The total estimated cost to develop and build this important safety project is about $32 million.  The Boundary Street Redevelopment Corridor project budget is funded through three sources:

  • A Federal Highway Administration TIGER grant of $12.63 million
  • The Beaufort County one cent sales tax of $11.346 million
  • And the City of Beaufort's TIF II estimated contribution of about $8.223 million 

The Boundary Street Redevelopment Corridor plans caught eyes at the federal level in 2011 as Beaufort earned the 16th largest DOT grant that year and the largest in South Carolina history.  Of thee 848 applications for the TIGER III grant in 2011, only 48 were awarded funding -- about 6 percent of the total applications received.  The TIGER grant is DOT-talk for Transportation Investment Generating Economic Recovery.

12.  Are there any environmental impacts to the construction or overall design?

As a part of the National Environmental Policy Act, studies were conducted to assess for the possible effects of this project on the social, cultural and natural environments. The project may require minimal amounts of bank stabilization along Boundary Street and will include construction of an elevated boardwalk along the marsh line of Battery Creek.

The project won’t result in permanent loss of aquatic function within the marsh or result in any adverse impacts to the natural environment. All necessary environmental certifications and permits will be obtained prior to construction of the project.

Specific Design Questions

13.  What are the plans for traffic signals and new intersections?

Click here to view diagram of the planned traffic signals and intersections.  A few high points include:

  • Traffic signals include a relocating signal at the new intersection of SC 170, a new signal at Polk Street, an existing signal at Hogarth Street, a new signal at Enmark and Carolina Cove, and the existing signal entering the K-Mart Shopping Center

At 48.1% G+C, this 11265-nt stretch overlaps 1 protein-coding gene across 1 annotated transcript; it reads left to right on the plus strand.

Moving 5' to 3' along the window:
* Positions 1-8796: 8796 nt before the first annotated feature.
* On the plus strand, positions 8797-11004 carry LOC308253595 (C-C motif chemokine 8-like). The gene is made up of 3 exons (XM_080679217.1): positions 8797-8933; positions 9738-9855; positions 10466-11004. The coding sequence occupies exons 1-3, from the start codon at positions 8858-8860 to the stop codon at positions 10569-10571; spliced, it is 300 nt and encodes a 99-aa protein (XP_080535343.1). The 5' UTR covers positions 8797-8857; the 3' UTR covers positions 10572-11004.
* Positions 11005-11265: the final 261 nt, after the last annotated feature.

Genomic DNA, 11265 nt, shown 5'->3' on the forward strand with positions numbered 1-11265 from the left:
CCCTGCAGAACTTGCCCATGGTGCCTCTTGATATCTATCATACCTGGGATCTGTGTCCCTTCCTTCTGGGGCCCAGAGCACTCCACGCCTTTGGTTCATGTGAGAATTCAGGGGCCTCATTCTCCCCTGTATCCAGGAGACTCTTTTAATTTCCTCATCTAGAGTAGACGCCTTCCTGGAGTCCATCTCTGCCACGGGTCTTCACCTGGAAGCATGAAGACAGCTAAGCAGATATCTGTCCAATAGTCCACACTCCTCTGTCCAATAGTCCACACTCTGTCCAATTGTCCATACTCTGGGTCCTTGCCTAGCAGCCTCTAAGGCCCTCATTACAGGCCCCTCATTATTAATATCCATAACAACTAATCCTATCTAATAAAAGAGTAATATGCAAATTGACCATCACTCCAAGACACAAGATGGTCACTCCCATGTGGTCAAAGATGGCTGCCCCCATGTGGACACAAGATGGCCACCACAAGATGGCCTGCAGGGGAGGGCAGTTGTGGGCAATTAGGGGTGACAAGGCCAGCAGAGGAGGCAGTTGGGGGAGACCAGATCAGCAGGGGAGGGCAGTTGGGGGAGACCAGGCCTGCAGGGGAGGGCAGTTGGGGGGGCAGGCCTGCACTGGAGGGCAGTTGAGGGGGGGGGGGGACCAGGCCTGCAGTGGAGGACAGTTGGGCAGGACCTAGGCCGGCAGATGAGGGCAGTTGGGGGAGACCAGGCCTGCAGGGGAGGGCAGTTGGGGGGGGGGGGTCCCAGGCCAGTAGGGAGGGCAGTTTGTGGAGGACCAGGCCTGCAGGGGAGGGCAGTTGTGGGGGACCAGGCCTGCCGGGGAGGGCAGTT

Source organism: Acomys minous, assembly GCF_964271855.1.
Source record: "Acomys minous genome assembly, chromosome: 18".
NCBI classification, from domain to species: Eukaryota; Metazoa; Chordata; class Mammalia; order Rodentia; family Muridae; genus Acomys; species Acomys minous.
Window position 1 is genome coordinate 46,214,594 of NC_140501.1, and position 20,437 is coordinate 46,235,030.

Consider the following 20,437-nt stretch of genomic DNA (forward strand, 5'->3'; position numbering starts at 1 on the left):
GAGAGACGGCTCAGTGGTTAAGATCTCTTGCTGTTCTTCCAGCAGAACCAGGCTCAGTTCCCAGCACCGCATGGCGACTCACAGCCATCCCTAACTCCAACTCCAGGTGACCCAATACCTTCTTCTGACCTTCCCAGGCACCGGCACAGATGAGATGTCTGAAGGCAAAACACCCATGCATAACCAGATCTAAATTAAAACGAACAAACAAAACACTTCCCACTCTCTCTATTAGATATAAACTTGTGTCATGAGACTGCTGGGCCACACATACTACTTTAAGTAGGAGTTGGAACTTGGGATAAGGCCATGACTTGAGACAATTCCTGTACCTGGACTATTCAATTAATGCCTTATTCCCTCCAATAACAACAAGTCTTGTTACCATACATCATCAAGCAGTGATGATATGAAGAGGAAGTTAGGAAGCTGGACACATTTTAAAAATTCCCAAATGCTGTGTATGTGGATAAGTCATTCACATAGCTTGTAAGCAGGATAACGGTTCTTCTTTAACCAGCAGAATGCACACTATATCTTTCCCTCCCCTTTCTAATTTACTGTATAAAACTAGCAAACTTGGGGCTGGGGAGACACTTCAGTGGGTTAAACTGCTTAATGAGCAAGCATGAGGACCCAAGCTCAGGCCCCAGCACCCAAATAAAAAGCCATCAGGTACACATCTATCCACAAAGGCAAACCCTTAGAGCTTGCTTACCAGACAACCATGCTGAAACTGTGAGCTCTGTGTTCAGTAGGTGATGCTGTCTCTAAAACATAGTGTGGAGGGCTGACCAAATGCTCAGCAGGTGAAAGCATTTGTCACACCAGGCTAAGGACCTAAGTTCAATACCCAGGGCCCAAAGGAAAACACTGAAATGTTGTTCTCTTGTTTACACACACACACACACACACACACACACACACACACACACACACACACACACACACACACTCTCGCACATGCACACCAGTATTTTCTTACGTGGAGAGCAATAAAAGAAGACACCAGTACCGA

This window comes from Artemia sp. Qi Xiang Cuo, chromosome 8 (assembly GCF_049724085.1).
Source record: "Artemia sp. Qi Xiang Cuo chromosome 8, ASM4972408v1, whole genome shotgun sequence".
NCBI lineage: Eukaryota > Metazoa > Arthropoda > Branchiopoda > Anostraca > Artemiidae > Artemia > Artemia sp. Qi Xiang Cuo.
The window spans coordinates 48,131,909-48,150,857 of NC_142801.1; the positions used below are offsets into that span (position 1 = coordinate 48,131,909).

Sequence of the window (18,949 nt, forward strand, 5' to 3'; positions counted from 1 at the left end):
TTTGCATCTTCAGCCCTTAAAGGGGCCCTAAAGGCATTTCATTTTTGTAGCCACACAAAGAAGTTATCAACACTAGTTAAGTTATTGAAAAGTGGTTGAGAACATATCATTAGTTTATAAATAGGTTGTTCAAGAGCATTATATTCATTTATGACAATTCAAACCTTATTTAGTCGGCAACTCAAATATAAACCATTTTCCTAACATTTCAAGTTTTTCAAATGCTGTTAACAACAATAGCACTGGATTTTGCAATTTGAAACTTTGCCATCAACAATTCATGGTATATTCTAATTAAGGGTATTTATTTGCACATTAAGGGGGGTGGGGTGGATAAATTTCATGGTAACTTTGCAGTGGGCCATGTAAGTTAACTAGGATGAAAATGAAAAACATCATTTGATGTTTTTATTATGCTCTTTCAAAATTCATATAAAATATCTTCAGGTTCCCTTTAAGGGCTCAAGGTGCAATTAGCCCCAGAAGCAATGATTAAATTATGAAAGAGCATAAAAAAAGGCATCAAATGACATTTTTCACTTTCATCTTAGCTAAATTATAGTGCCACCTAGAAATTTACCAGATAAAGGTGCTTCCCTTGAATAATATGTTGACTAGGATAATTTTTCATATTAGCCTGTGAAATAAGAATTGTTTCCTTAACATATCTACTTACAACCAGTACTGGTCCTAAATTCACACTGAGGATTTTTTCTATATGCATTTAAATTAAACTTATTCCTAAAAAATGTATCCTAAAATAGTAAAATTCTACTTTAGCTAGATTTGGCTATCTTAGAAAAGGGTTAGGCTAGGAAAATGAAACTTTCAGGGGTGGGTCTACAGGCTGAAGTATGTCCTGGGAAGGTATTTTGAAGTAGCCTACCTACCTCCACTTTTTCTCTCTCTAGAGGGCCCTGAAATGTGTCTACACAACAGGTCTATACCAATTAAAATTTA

• There will be a designated U-turn lane at Hogarth Street to enable westbound/outgoing traffic to turn around to easily reach businesses such as Sea Eagle Market and others
  • Traffic signals will include left-turn lanes where necessary and left-turn signals to improve safe access and to minimize the potential for crashes
  • Traffic signals will be upgraded to include decorative mast arms.  Additional upgrades include Traffic Adaptive technologies to improve coordination and traffic flow, emergency vehicle preemption, traffic cameras and traffic data management system

14.  Are roundabouts, also called traffic circles, still part of the plan?

No.  The Traffic Study that was conducted as part of the 2009 Boundary Street Improvements Feasibility Study indicated that a roundabout at the SC 170 and US 21/Boundary Street intersection wouldn’t function adequately due to the high traffic volumes. The intersection will remain under signal control.

A roundabout originally planned for the intersection of Ribaut Road and Boundary has also been postponed.

15.  Will all the overhead utility lines be put underground as part of this project?

Yes, for the affected section of Boundary Street, overhead utility lines will be moved below ground.

To improve safety and the appearance of this main entry to Beaufort, utility companies agreed in the Summer of 2014 to move their various lines and cables from overhead poles into an underground “duct bank” - this applies to the area between Neil Road and the City Hall/Beaufort County Government Complex at Ribaut Road.  The poles will be removed as well.

The end result will be a safer road for drivers, a more attractive entrance to the City of Beaufort, and a lower chance of utility lines being knocked down by storms.

Specific Questions about the Bid Process

16.  Will Disadvantage Business Enterprises be included in the construction work?

A minimum of 13 percent of all sub-contracting work will be required to go to S.C. Department of Transportation-approved DBE's.